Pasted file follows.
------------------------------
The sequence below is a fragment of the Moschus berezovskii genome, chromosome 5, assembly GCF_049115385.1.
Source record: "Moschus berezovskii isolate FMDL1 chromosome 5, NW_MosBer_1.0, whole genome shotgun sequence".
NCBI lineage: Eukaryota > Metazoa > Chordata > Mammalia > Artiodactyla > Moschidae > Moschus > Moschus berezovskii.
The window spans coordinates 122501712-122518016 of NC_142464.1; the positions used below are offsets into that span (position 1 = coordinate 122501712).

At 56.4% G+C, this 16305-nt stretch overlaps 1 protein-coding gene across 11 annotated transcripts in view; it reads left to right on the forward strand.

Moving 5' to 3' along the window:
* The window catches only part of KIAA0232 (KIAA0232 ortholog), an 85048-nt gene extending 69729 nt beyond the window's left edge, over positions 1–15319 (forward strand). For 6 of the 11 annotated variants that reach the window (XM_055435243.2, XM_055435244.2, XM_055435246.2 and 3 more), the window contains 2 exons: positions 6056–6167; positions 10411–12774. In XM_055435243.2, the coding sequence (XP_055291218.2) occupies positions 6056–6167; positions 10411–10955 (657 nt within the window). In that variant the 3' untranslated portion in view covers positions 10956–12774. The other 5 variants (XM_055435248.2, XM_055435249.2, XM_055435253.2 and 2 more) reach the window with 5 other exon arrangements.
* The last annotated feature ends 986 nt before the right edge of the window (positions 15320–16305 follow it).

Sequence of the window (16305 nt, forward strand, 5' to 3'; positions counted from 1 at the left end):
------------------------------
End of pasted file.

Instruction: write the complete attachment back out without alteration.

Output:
The sequence below is a fragment of the Moschus berezovskii genome, chromosome 5, assembly GCF_049115385.1.
Source record: "Moschus berezovskii isolate FMDL1 chromosome 5, NW_MosBer_1.0, whole genome shotgun sequence".
NCBI lineage: Eukaryota > Metazoa > Chordata > Mammalia > Artiodactyla > Moschidae > Moschus > Moschus berezovskii.
The window spans coordinates 122501712-122518016 of NC_142464.1; the positions used below are offsets into that span (position 1 = coordinate 122501712).

At 56.4% G+C, this 16305-nt stretch overlaps 1 protein-coding gene across 11 annotated transcripts in view; it reads left to right on the forward strand.

Moving 5' to 3' along the window:
* The window catches only part of KIAA0232 (KIAA0232 ortholog), an 85048-nt gene extending 69729 nt beyond the window's left edge, over positions 1–15319 (forward strand). For 6 of the 11 annotated variants that reach the window (XM_055435243.2, XM_055435244.2, XM_055435246.2 and 3 more), the window contains 2 exons: positions 6056–6167; positions 10411–12774. In XM_055435243.2, the coding sequence (XP_055291218.2) occupies positions 6056–6167; positions 10411–10955 (657 nt within the window). In that variant the 3' untranslated portion in view covers positions 10956–12774. The other 5 variants (XM_055435248.2, XM_055435249.2, XM_055435253.2 and 2 more) reach the window with 5 other exon arrangements.
* The last annotated feature ends 986 nt before the right edge of the window (positions 15320–16305 follow it).

Sequence of the window (16305 nt, forward strand, 5' to 3'; positions counted from 1 at the left end):